Honoring Our Presidents’ Words
“The overwhelming majority of the American people, regardless of party, support the United Nations. They are resolved that the United States, to the full limit of its strength, shall contribute to the establishment and maintenance of a just and lasting peace among the nations of the world.”
–Harry S Truman
“Never before in history has so much hope for so many people been gathered together in a single organization…. But the great tests and the great accomplishments still lie ahead. And in the confident expectation of those accomplishments, I would use the office which, for the time being, I hold, to assure you that the Government of the United States will remain steadfast in its support of this body. This we shall do in the conviction that you will provide a great share of the wisdom, of the courage and of the faith which can bring to this world lasting peace for all nations, and happiness and well-being for all men.”
–Dwight D. Eisenhower
“Disarmament without checks is but a shadow, and a community without law is but a shell. Already the United Nations has become both the measure and the vehicle of man’s most generous impulses. Already it has provided… a means of holding man’s violence within bounds.”
–John F. Kennedy
“We are more than ever opposed to the doctrines of hate and violence, in our own land and around the world. We are more than ever committed to the rule of law, in our own land and around the world. We believe more than ever in the rights of man, all men of every color, in our own land and around the world. And more than ever we support the United Nations as the best instrument yet devised to promote the peace of the world and to promote the well-being of mankind….
“The United States wants to cooperate with all the members of this Organization to conquer everywhere the ancient enemies of mankind — hunger, and disease and ignorance….”
–Lyndon B. Johnson
“The changes in the world since World War II have made more compelling than ever the central idea behind the United Nations: that individual nations must be ready at last to take a farsighted and a generous view. The profoundest national interest of our time –for every nation — is not immediate gain, but the preservation of peace.”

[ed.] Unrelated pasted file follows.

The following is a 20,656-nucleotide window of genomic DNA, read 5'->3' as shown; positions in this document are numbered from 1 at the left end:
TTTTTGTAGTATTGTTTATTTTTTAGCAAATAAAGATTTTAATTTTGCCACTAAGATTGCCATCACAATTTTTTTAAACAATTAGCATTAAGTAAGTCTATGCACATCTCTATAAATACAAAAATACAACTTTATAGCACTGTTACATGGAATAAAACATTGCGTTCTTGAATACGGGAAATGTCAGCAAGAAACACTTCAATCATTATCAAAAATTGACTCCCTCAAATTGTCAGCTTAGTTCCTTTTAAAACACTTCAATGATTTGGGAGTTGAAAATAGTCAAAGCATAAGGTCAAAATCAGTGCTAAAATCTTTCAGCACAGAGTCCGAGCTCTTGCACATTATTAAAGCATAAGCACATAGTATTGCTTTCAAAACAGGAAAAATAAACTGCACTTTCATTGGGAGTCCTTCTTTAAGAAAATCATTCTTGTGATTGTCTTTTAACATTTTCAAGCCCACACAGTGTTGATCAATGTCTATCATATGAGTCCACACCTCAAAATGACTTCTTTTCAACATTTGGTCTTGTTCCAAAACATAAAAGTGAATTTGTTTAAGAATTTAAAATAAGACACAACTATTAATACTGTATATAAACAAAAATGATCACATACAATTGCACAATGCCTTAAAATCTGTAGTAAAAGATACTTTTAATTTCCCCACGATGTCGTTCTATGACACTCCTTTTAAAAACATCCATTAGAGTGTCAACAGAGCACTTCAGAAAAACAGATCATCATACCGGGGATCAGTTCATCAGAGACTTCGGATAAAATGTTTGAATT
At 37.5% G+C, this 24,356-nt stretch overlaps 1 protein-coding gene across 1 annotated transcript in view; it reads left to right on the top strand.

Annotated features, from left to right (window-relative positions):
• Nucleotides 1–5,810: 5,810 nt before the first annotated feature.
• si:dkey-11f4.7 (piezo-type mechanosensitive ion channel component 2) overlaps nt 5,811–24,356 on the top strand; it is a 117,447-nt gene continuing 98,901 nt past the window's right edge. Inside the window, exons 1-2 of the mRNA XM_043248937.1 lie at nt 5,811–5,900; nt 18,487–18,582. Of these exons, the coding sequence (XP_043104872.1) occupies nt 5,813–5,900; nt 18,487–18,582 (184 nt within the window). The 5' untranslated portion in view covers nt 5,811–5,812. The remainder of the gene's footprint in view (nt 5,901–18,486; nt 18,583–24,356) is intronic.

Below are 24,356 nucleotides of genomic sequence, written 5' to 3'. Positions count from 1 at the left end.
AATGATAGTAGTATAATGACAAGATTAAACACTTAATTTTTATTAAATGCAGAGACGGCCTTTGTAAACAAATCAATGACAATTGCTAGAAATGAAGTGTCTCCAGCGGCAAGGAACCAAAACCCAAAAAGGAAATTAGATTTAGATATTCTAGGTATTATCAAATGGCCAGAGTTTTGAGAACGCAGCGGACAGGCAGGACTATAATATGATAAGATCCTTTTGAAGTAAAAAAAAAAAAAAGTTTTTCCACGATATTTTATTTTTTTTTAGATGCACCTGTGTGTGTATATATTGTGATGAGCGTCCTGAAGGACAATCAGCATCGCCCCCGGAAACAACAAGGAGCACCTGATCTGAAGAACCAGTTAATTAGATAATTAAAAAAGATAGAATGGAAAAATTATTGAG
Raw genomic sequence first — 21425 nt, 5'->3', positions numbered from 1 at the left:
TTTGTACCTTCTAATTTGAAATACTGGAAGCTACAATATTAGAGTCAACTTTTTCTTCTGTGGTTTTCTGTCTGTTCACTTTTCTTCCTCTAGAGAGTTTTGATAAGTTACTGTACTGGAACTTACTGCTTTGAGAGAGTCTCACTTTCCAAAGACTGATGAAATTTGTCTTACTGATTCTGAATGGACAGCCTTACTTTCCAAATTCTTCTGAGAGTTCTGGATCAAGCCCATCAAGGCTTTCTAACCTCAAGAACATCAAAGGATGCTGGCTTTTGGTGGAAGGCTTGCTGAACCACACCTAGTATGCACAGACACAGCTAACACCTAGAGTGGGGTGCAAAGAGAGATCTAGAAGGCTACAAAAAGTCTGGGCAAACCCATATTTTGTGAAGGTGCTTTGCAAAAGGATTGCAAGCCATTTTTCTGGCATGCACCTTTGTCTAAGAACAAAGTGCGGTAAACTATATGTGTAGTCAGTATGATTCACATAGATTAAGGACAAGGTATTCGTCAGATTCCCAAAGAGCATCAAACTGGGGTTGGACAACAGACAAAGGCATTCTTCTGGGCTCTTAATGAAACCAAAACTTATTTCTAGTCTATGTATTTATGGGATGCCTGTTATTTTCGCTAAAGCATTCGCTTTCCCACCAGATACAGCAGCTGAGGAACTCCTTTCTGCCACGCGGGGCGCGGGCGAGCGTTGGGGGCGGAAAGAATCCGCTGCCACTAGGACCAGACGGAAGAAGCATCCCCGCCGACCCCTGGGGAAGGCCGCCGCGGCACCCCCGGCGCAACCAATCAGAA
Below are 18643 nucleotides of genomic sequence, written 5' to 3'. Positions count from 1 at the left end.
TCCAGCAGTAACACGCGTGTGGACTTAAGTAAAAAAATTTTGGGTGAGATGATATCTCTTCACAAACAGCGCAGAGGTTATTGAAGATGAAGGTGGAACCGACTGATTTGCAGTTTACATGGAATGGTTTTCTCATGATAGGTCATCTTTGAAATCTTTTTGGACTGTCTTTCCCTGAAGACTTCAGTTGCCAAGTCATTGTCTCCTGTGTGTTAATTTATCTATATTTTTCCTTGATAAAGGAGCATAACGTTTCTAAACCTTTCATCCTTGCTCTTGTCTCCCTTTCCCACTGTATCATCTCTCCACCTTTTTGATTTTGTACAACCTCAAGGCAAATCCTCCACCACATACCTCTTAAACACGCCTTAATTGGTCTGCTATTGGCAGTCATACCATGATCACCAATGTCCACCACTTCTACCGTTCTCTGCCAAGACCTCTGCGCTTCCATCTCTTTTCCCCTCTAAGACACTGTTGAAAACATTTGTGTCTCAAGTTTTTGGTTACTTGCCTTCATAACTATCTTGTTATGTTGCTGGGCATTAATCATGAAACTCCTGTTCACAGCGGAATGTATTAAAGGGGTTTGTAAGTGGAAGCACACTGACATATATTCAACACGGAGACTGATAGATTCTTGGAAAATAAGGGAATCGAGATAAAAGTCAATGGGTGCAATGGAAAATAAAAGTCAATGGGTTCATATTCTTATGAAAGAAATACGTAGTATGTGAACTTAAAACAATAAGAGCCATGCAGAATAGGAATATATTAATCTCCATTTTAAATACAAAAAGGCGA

–Richard M. Nixon
“There is no limit… to our determination to act in concert with other nations to fulfill the vision of the United Nations Charter, to save succeeding generations from the scourge of war, and to promote social progress and better standards, better standards of life in a larger freedom.”
–Gerald R. Ford
“The United States is committed to the peaceful settlement of differences. We are committed to the strengthening of the peacemaking capabilities of the United Nations….”
“The United Nations is dedicated to world peace, and its charter clearly prohibits the international use of force. Yet the tide of belligerence continues to rise…. We must not only condemn aggression; we must enforce the dictates of our charter and resume the struggle for peace….
“I have come to this hall to call for international recommitment to the basic tenet of the
United Nations Charter — that all members practice tolerance and live together in peace as good neighbors under the rule of law, forsaking armed force as a means of settling disputes between nations….